China has much to lose from a Joe Biden presidency
US Politics: If there is to be another cold war, it should be fought with the subtlety of the first
Former US vice-president Joe Biden. Photograph: Jordan Gale/New York Times
Joe Biden is old enough to beware an American Democrat who talks tougher than a Republican.
The former vice-president was 17 when John F Kennedy shamed Richard Nixon for “losing” Cuba to communism. As politics, it worked well enough; Kennedy clinched the presidential election of 1960. But it also set a standard of aggression that seemed to bind him in office. Within months, he would sign off on a proxy invasion of the island. Soon after, he dispatched more “advisers” to South Vietnam. History would not thank him for either gesture.
Campaign rhetoric, then, is never costless. As the Democrats’ White House nominee, Biden cannot ignore President Donald Trump’s jibe that he is soft on China. But the more he answers in kind (Trump “rolled over for the Chinese”, says one Biden advert) the more he boxes himself in. We are seeing two men counterbid each other into an ever harder line against Beijing. Whoever wins, don’t assume it can be relaxed.
The pity of it is that Biden has a better course open to him. He should redefine what a firm China policy entails. It is not a self-harming tariff war or an exorbitant arms race. Rather, the point is to maximise the share of the world that favours US leadership. If there is to be another cold war, it should be fought with the subtlety of the first.
Memory being a simplifying instrument, we recall the US-Soviet conflict as a bilateral one: arsenal against arsenal, spy for spy. More than that, though, it was a contest for the allegiance of third parties.
There was nothing inevitable about France staying true to the west, and not sliding into nonaligned status. There was nothing given about a bloc that encompassed both Greece and Turkey, both Japan and South Korea. The US achieved these miracles through cultural attraction, economic inducement, diplomatic finesse and military protection.
In Latin America there were moral compromises with tyrants. In the end, the US alliance stuck, and the opposing one frayed. The Soviets simply ran out of countries that aspired to their patronage.
The cold war was not just a missile race, then. It was a popularity contest. If we are entering another one, Trump is uniquely unsuited to winning it. China has much more to lose from a Biden White House. Its efforts to peel countries away from the US, or at least to make them hedge, count on unattractive leadership in Washington.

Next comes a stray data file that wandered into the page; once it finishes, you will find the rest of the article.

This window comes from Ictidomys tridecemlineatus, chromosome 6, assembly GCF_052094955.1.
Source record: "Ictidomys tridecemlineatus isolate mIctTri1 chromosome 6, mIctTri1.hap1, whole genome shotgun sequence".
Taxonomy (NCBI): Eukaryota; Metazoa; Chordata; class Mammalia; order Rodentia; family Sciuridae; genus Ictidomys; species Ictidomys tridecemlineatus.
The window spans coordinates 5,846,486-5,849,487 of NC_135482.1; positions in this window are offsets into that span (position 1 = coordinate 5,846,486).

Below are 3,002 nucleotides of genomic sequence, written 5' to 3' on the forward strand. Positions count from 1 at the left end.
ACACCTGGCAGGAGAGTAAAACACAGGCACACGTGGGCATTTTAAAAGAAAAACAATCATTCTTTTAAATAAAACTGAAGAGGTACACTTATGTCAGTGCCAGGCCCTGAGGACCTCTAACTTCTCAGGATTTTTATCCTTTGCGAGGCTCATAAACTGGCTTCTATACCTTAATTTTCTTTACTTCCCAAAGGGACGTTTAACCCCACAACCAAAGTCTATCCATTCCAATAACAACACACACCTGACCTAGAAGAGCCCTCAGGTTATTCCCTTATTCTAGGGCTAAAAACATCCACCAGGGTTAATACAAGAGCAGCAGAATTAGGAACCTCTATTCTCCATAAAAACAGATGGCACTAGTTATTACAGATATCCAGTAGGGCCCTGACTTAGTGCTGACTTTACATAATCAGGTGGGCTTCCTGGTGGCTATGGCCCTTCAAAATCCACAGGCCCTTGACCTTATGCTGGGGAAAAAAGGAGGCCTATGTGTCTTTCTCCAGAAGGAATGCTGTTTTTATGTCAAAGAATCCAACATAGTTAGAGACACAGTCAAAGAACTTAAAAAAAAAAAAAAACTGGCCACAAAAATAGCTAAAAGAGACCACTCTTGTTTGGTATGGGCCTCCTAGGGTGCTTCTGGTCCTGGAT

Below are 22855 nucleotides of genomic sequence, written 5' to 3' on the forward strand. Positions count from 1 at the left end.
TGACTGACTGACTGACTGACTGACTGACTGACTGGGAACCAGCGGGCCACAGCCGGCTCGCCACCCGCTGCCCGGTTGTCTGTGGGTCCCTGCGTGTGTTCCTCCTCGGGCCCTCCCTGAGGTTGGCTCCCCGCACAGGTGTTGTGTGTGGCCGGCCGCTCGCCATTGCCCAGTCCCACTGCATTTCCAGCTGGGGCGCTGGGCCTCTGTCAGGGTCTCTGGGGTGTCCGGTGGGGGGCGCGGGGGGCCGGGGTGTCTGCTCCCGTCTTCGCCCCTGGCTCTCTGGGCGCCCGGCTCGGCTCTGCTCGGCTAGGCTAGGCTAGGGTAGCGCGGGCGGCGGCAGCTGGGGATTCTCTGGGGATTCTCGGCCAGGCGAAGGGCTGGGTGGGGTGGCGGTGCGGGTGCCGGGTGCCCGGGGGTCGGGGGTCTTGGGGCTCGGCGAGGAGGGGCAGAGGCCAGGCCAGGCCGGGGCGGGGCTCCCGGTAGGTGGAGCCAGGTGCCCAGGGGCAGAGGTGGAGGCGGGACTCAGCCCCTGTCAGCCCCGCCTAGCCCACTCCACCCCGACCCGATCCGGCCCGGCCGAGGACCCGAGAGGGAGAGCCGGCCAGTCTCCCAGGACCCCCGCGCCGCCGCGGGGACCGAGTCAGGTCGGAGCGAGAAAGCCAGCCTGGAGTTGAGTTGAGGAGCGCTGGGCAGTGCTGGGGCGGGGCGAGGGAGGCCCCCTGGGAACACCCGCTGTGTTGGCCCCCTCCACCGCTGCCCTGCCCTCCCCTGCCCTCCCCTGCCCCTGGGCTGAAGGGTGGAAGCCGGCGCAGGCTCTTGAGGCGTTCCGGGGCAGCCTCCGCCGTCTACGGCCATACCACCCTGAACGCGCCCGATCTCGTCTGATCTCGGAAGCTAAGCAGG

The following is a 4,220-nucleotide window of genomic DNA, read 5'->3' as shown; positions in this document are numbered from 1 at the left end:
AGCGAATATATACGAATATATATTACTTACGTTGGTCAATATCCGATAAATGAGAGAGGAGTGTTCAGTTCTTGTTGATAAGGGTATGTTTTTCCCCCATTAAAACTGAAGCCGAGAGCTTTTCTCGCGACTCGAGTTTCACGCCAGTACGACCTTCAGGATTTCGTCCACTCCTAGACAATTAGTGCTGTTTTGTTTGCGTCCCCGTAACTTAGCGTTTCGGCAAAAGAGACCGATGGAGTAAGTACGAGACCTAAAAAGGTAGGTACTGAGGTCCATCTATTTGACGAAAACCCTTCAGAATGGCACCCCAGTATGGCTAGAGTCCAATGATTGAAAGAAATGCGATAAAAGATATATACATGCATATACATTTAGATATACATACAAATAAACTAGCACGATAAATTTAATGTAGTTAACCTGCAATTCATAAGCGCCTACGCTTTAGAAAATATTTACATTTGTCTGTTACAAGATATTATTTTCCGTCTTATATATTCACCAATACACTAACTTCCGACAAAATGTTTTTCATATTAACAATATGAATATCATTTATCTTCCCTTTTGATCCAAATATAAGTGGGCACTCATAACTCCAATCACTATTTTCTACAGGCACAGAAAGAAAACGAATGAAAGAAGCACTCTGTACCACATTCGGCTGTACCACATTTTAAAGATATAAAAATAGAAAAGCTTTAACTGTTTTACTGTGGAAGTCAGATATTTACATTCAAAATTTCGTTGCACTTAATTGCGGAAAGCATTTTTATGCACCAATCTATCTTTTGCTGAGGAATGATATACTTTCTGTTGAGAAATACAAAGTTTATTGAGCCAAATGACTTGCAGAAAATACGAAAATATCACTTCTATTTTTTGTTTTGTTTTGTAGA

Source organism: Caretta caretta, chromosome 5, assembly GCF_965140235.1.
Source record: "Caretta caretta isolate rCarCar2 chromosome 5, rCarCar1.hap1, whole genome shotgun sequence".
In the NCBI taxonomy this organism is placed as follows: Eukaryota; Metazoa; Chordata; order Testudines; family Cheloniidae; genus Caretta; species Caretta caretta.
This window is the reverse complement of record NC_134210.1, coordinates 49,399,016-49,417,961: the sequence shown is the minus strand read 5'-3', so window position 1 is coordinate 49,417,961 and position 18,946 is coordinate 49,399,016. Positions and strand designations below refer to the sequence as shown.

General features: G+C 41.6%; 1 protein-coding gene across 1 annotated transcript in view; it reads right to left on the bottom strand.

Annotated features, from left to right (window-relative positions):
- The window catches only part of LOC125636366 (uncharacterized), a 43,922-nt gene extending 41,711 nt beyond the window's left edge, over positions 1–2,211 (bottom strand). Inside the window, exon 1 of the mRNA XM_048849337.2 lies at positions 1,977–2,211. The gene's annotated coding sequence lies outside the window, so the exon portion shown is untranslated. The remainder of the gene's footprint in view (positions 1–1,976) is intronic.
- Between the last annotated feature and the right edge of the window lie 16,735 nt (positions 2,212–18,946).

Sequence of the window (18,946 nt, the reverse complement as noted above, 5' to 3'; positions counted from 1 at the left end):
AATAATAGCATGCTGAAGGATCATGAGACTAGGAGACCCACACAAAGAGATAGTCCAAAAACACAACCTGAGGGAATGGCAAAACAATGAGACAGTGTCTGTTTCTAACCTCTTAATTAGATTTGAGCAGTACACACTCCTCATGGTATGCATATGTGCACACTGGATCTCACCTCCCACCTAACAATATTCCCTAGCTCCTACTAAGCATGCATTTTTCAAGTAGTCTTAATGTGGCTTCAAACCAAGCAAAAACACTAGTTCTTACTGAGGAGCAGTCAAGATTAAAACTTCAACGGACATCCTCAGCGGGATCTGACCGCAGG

A change of president would complicate the task. Biden need not be a statesman of Metternichian cunning, just one that is benign and attentive to familiar allies.
“Soft power” is the reflex term here, but it implies something fancy, when what we mean is the plainest common sense. A renewed commitment to Nato, less trade militancy, a pretence of seriousness on climate change: all could stop Europe, Australia and other American allies slipping out of Washington’s orbit through neglect.
If anything, the US has to be more creative than it was from 1945 to 1989. It accounts for a smaller share of world output than it did in the postwar Marshall Plan era. It cannot just shore up wavering countries with raw largesse. Nor is it up against a closed rival, but rather a trading one that beguiles third countries with commercial treasure.
If it is to recruit and retain allies, they must come to regard Washington as a less high-handed master than Beijing. It is not work for which Trump is temperamentally fitted.
Even if he loses in November, Trump will go down as a landmark president. He hardened the US line on China in a way that now appears irreversible. Biden’s job is to persuade voters who salute Trump for that feat that his usefulness has been served. Identifying a rival takes pugnacity and even a certain paranoia: maybe no other president could have done it. But the same traits disqualify him from the patient, nuanced work of building and tending a non-China bloc.
Landing this argument will be tricky for a speaker as ragged as Biden. But not as hopeless as out-toughing the president. Kennedy only pulled it off because Nixon had some sense of restraint.
Even before the Covid-19 pandemic, there was nothing that Trump was not willing to say about China. With the economic boom gone, his way to re-election is to foment a sense of siege against the world outside America. Biden should not emulate this fire so much as point out its counter-productiveness. China wants nothing more than to launch a charm offensive against an unarmed opponent. – Copyright The Financial Times Limited 2020